Wednesday,  December 11, 2019  5:18 am

Here's what to do for your clients who booked on a Boeing 737 MAX 8


Here's what to do for your clients who booked on a Boeing 737 MAX 8
Christine Hogg

Christine Hogg is the Associate Digital Editor at PAX Global Media. Prior to joining PAX, she obtained her Honours BA in Journalism from the University of Toronto. Upon graduating, she went on to write for several travel publications while travelling the world. Her longest trip was a three-week stint in Europe, and the shortest was a 16-hour adventure in Iceland. Get in touch: christine@paxglobalmedia.com.

Following Sunday's tragic crash involving an Ethiopian Airlines Boeing 737 MAX 8, which killed all 157 people on board, countries and airlines around the world have taken measures to ground their Boeing 737 MAX 8 fleets.

In reaction to mounting pressure from anxious travellers across Canada, Canada's Federal Transport Minister Marc Garneau made the call to suspend all service on the Boeing 737 MAX 8, mirroring the decision of dozens of other countries who have since banned the aircraft from their airspace.

READ MORE: Boeing crisis escalates as countries ban 737 MAX 8 jets

Here's what we actually know

While reports claim that there are similarities in the Ethiopian Airlines crash and the Lion Air crash, citing that vertical speed was unstable after take off, as of right now, nobody really knows why Flight ET302 crashed. According to a report filed by The Canadian Press, Garneau says the decision to ground the plane was made after a review of the evidence about the aircraft.

Boeing stands by its 737 MAX 8 fleet, and as of yesterday, had updated its statement to reiterate the following:

"Safety is Boeing’s number one priority and we have full confidence in the safety of the 737 MAX. We understand that regulatory agencies and customers have made decisions that they believe are most appropriate for their home markets. We’ll continue to engage with them to ensure they have the information needed to have confidence in operating their fleets. The United States Federal Aviation Administration is not mandating any further action at this time, and based on the information currently available, we do not have any basis to issue new guidance to operators".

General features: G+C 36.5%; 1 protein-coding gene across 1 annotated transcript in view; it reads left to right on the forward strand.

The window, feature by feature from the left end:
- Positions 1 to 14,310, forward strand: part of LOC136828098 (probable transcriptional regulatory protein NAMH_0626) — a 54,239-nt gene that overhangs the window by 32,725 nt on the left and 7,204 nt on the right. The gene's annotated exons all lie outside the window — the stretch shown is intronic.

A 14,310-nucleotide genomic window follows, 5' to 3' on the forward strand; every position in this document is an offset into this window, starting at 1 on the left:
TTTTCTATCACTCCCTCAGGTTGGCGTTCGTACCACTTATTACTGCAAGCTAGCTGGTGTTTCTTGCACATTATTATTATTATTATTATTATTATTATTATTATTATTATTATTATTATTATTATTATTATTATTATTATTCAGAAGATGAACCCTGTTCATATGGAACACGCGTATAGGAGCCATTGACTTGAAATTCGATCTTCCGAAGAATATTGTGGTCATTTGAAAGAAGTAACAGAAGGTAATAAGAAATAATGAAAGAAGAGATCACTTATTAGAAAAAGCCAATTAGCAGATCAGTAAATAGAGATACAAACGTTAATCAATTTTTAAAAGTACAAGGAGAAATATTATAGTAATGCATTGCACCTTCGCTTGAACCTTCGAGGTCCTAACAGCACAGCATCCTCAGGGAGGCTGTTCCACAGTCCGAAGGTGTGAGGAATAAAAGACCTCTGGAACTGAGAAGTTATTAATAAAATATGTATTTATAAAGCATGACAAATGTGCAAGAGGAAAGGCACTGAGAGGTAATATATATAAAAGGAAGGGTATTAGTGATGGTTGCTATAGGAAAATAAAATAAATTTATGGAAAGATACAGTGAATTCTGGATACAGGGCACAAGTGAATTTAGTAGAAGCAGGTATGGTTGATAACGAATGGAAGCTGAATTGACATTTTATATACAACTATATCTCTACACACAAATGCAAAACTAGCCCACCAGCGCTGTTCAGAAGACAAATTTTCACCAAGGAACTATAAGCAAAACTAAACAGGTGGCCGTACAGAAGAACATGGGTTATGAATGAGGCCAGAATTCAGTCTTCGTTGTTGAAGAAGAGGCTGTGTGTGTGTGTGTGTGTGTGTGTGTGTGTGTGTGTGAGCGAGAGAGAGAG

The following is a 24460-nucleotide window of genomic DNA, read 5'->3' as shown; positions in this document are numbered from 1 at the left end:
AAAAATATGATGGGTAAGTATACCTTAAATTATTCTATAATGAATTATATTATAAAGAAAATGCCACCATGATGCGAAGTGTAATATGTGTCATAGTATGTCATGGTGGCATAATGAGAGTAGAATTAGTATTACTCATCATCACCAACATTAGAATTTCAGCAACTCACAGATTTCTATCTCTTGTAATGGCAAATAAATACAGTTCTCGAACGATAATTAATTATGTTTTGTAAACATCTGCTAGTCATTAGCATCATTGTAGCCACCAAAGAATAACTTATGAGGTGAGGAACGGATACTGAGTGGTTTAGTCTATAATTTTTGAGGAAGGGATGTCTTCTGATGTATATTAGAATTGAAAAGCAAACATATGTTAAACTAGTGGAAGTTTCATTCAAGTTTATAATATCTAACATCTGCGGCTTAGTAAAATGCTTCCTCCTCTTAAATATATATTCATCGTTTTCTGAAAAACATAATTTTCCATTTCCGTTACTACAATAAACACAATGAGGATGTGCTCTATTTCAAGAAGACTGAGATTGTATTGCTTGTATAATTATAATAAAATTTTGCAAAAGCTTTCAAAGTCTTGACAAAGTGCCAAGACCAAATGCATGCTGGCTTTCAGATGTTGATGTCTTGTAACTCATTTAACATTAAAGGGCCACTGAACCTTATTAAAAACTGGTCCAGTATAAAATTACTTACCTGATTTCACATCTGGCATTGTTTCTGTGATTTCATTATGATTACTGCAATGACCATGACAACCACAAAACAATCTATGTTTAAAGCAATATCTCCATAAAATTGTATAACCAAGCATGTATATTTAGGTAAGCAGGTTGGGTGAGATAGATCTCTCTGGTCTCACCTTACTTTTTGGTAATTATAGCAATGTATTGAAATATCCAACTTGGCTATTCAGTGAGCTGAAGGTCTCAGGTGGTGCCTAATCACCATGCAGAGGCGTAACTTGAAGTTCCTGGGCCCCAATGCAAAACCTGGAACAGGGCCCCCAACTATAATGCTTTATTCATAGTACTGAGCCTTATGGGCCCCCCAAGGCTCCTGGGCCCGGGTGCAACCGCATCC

Options for passengers 

Air Canada

“We are working to rebook impacted customers as soon as possible but given the magnitude of our 737 MAX operations which on average carry nine to twelve thousand customers per day, customers can expect delays in rebooking and in reaching Air Canada call centres and we appreciate our customers' patience,” the airline stated.

Air Canada said in a statement that “it will comply immediately with Transport Canada's safety notice.” Air Canada's cancellation and rebooking policies are in place with a “full fee waiver for affected customers,” the company stated.

Air Canada further advised its customers to check the status of their flight on aircanada.com prior to going to the airport.

Sunwing

"Sunwing Airlines supports Transport Canada's decision on the Boeing 737 MAX 8 and will continue to advise on this situation. We are currently finalizing a revised schedule to accommodate the temporary withdrawal of our MAX flight service. We thank our partners and customers for their patience as we continue to provide these updates. We will strive to minimize the impact of these schedule changes and we do not plan to cancel flights."

Sunwing's MAX 8 makes up less than 10 per cent of the airline's fleet. 

Sunwing's newest MAX only arrived on Monday and another one is in Toronto this week for routine maintenance, PAX has learned. The leisure carrier is also coming out of its peak season and is expected to shrink its fleet for summer anyways, so the impact from the decision may be minimal. 

WestJet

“We respect the decision made by Transport Canada and are in the process of grounding the 13 MAX aircraft in our fleet. This decision has an impact on the travel plans of our WestJet guests and we ask for understanding as we work to rebook all guests affected as quickly as possible,” the company wrote.

The airline reiterated that it has "162 aircraft or more than 92 per cent of our overall fleet that remain in service.

The company added that guests can book “with confidence knowing that we continue to fly throughout the network with the safety of guests and employees at the forefront.”

WestJet said it will be “contacting impacted guests to arrange for alternate travel plans.”

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